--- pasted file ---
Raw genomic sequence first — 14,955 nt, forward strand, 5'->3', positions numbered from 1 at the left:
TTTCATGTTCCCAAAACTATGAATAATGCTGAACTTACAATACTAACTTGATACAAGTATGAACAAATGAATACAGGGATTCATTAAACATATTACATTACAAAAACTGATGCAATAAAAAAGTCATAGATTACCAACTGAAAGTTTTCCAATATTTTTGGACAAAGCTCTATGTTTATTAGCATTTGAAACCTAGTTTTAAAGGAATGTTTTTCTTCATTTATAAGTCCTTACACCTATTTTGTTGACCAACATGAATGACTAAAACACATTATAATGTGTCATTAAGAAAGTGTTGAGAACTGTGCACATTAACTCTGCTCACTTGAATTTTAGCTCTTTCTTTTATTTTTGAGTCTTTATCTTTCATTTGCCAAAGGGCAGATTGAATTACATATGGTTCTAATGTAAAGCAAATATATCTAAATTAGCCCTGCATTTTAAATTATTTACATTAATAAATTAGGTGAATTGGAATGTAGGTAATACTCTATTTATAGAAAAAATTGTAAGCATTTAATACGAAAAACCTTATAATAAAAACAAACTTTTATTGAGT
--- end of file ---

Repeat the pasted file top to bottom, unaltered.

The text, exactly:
Raw genomic sequence first — 14,955 nt, forward strand, 5'->3', positions numbered from 1 at the left:
TTTCATGTTCCCAAAACTATGAATAATGCTGAACTTACAATACTAACTTGATACAAGTATGAACAAATGAATACAGGGATTCATTAAACATATTACATTACAAAAACTGATGCAATAAAAAAGTCATAGATTACCAACTGAAAGTTTTCCAATATTTTTGGACAAAGCTCTATGTTTATTAGCATTTGAAACCTAGTTTTAAAGGAATGTTTTTCTTCATTTATAAGTCCTTACACCTATTTTGTTGACCAACATGAATGACTAAAACACATTATAATGTGTCATTAAGAAAGTGTTGAGAACTGTGCACATTAACTCTGCTCACTTGAATTTTAGCTCTTTCTTTTATTTTTGAGTCTTTATCTTTCATTTGCCAAAGGGCAGATTGAATTACATATGGTTCTAATGTAAAGCAAATATATCTAAATTAGCCCTGCATTTTAAATTATTTACATTAATAAATTAGGTGAATTGGAATGTAGGTAATACTCTATTTATAGAAAAAATTGTAAGCATTTAATACGAAAAACCTTATAATAAAAACAAACTTTTATTGAGT